5) Western Food with Korean Flair. Most Western-style restaurants that serve American food will often add a Korean-style taste which is either some type of sweet sauce or added sugar. For instance, bulgogi burgers and bulgogi pizza can taste pretty sweet. Even the chicken quesadilla I ordered had some sweet and savory sauce on it. Surprisingly, the guacamole tasted fresh and legit!
6) Safety. Koreans perception of safety and danger is different from the US. When walking around Seoul and Busan, I noticed it being real safe at night. You’ll see women walk by themselves quite often. I’ve rarely seen homeless people (maybe 2 or 3) and seen like two fights amongst locals and foreigners but this is typical anywhere you go out late at night in a party scene. I talked to a few local women and they say its really safe however rape has occurred from time to time based on what they read and see in the news. But more commonly is sexual harassment in the workplace. People seem to think metro cities in the US are more dangerous, which is probably true. I was asked if I had owned a gun which is a strange question.
7) Cider vs. Sprite. The Korean version of Sprite, Chilseng Cider (칠성사이다) tastes wayyy better than Sprite, because it uses natural sugar. You can’t find Sprite in as many places at restaurants and convenience stores but they do serve Sprite on Korean Air though.
8) Name Stamps. Koreans still use name stamps, called dojang (도장) when signing official documents. You can find shops all over Insadong that can customize engrave your stamp with wood or stone. Costs anywhere between W30,000-W150,000 won. You can get cool designs with dragons and flowers and get to pick your stamp made of wood and choose amongst ten or so different types of stones. I ended up getting a wooden one with a dragon design and had my Korean name done.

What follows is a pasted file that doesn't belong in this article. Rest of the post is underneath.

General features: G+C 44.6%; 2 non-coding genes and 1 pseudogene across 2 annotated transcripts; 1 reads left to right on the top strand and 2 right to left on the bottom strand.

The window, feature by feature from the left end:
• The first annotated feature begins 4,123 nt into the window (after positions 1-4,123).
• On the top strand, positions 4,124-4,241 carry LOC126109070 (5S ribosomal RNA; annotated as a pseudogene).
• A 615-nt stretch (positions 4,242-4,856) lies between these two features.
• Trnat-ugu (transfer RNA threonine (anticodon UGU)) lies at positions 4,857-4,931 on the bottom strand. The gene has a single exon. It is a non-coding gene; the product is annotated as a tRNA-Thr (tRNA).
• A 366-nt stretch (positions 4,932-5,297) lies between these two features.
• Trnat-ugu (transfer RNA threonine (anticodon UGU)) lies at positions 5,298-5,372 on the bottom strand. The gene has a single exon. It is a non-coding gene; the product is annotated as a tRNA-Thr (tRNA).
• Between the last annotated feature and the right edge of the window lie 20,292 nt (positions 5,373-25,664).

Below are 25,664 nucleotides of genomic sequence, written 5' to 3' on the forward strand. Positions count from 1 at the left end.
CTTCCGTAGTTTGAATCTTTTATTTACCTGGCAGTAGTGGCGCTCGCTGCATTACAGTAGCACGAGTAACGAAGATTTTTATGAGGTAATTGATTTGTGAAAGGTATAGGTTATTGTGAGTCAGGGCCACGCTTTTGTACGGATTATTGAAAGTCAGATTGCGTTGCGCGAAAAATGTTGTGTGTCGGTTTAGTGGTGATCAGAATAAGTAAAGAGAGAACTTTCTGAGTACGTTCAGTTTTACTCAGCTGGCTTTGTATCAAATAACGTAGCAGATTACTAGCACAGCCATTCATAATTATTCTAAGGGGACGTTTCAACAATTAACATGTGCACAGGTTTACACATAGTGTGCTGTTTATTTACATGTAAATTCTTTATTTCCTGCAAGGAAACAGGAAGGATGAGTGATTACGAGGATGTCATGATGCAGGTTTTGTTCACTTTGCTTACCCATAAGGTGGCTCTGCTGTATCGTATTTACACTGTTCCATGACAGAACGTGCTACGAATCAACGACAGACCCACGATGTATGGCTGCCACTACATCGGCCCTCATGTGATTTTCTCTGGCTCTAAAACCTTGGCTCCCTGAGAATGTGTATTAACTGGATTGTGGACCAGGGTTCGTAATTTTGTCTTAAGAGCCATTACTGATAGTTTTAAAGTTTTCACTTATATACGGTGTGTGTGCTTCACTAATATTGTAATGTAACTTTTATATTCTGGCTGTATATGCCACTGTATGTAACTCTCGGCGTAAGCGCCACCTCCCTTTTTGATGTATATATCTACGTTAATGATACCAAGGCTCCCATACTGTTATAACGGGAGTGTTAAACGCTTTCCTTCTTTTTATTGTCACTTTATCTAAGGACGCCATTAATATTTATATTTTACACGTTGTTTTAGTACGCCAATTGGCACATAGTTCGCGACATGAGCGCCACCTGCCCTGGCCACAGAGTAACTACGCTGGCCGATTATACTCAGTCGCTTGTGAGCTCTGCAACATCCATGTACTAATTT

9) Yellow Dust Ain’t No Joke. If you have sensitive lungs or get sick easily, be prepared! The quality of air can change dramatically through out the day because of the Yellow dust and pollution from China and Korean. I would definitely consider on buying a mask that’s KR95 or N95 rated and above. These are the white looking ones. Don’t buy the black ones unless you wear it over the white masks. The black masks are simply used for fashion purposes and does nothing to protect you from the pollution. You might start noticing the air change when you’re out and about during the day when it’s warm. You might smell something like chemicals or have trouble breathing and have an itch in the back of your throat. I recommend downloading the AirVisual app and keeping a mask on your person when going out. Masks can cost about W1500-W3000.
10) Dating Scene. Last but not least, a few number of Koreans use the online dating apps, Coffee Meets Bagel and Tinder in Korea. This is mostly to meet other foreigners. There are some Korean dating apps strictly for locals as well but I never got to around using them because they’re probably only in Korean. But I had gotten way more matches on CMB within 3 weeks than I had ever received through my three years living in the DMV (DC, Maryland, Virginia) area. However, most Koreans seem to still do blind dating, called sogaeting (소개팅) but a lot of Koreans don’t seem to like it. Some Koreans are cautious on online dating and therefore don’t use it because they don’t know the person and some are open because it’s common amongst foreigners and they’ve tried it before. When meeting Korean people in-person, it may or may not be difficult. It really depends upon the dynamic and if you and the other person are sociable (or speak enough Korean). Many of the foreigner-friendly clubs and bars are open so you can do the bump and grind and talk but still remember your manners and don’t act like an idiot!